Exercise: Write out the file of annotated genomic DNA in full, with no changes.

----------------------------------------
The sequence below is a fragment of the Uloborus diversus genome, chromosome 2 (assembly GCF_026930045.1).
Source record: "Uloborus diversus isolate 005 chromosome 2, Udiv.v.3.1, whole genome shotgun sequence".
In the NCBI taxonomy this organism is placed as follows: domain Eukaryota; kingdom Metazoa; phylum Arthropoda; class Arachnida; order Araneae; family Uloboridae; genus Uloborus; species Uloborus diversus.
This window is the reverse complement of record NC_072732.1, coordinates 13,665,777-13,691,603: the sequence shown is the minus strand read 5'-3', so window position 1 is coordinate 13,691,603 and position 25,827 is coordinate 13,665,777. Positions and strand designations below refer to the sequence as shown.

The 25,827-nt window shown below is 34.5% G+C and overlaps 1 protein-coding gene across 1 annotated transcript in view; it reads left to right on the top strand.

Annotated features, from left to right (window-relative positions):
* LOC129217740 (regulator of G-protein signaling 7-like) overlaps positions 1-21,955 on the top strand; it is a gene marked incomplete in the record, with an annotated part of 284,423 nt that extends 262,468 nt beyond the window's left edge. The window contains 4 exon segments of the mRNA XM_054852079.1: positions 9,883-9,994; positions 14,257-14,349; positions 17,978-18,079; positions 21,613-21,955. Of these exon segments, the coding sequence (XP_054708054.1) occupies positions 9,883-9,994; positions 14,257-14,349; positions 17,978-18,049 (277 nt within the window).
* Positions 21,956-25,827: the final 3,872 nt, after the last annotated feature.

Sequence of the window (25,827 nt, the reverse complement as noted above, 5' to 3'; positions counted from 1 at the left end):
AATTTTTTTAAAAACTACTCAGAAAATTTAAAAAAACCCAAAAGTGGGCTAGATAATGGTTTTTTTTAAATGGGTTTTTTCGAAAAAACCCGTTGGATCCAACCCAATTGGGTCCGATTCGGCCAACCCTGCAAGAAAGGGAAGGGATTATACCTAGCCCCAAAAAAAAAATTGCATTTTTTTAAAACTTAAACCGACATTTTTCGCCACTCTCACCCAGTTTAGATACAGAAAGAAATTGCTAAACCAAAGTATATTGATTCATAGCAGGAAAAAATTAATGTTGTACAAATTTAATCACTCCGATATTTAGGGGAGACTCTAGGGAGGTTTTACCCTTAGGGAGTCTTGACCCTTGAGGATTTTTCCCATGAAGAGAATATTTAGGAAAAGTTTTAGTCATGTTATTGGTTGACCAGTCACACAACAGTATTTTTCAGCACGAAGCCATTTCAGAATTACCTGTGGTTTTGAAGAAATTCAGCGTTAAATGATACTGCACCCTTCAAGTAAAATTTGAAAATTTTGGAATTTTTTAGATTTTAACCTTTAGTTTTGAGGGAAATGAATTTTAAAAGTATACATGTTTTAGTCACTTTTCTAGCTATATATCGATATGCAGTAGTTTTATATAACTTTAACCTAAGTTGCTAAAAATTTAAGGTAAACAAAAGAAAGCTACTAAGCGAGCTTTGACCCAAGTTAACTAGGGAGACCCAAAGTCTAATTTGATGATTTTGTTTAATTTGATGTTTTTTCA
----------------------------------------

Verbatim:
The sequence below is a fragment of the Uloborus diversus genome, chromosome 2 (assembly GCF_026930045.1).
Source record: "Uloborus diversus isolate 005 chromosome 2, Udiv.v.3.1, whole genome shotgun sequence".
In the NCBI taxonomy this organism is placed as follows: domain Eukaryota; kingdom Metazoa; phylum Arthropoda; class Arachnida; order Araneae; family Uloboridae; genus Uloborus; species Uloborus diversus.
This window is the reverse complement of record NC_072732.1, coordinates 13,665,777-13,691,603: the sequence shown is the minus strand read 5'-3', so window position 1 is coordinate 13,691,603 and position 25,827 is coordinate 13,665,777. Positions and strand designations below refer to the sequence as shown.

The 25,827-nt window shown below is 34.5% G+C and overlaps 1 protein-coding gene across 1 annotated transcript in view; it reads left to right on the top strand.

Annotated features, from left to right (window-relative positions):
* LOC129217740 (regulator of G-protein signaling 7-like) overlaps positions 1-21,955 on the top strand; it is a gene marked incomplete in the record, with an annotated part of 284,423 nt that extends 262,468 nt beyond the window's left edge. The window contains 4 exon segments of the mRNA XM_054852079.1: positions 9,883-9,994; positions 14,257-14,349; positions 17,978-18,079; positions 21,613-21,955. Of these exon segments, the coding sequence (XP_054708054.1) occupies positions 9,883-9,994; positions 14,257-14,349; positions 17,978-18,049 (277 nt within the window).
* Positions 21,956-25,827: the final 3,872 nt, after the last annotated feature.

Sequence of the window (25,827 nt, the reverse complement as noted above, 5' to 3'; positions counted from 1 at the left end):
AATTTTTTTAAAAACTACTCAGAAAATTTAAAAAAACCCAAAAGTGGGCTAGATAATGGTTTTTTTTAAATGGGTTTTTTCGAAAAAACCCGTTGGATCCAACCCAATTGGGTCCGATTCGGCCAACCCTGCAAGAAAGGGAAGGGATTATACCTAGCCCCAAAAAAAAAATTGCATTTTTTTAAAACTTAAACCGACATTTTTCGCCACTCTCACCCAGTTTAGATACAGAAAGAAATTGCTAAACCAAAGTATATTGATTCATAGCAGGAAAAAATTAATGTTGTACAAATTTAATCACTCCGATATTTAGGGGAGACTCTAGGGAGGTTTTACCCTTAGGGAGTCTTGACCCTTGAGGATTTTTCCCATGAAGAGAATATTTAGGAAAAGTTTTAGTCATGTTATTGGTTGACCAGTCACACAACAGTATTTTTCAGCACGAAGCCATTTCAGAATTACCTGTGGTTTTGAAGAAATTCAGCGTTAAATGATACTGCACCCTTCAAGTAAAATTTGAAAATTTTGGAATTTTTTAGATTTTAACCTTTAGTTTTGAGGGAAATGAATTTTAAAAGTATACATGTTTTAGTCACTTTTCTAGCTATATATCGATATGCAGTAGTTTTATATAACTTTAACCTAAGTTGCTAAAAATTTAAGGTAAACAAAAGAAAGCTACTAAGCGAGCTTTGACCCAAGTTAACTAGGGAGACCCAAAGTCTAATTTGATGATTTTGTTTAATTTGATGTTTTTTCA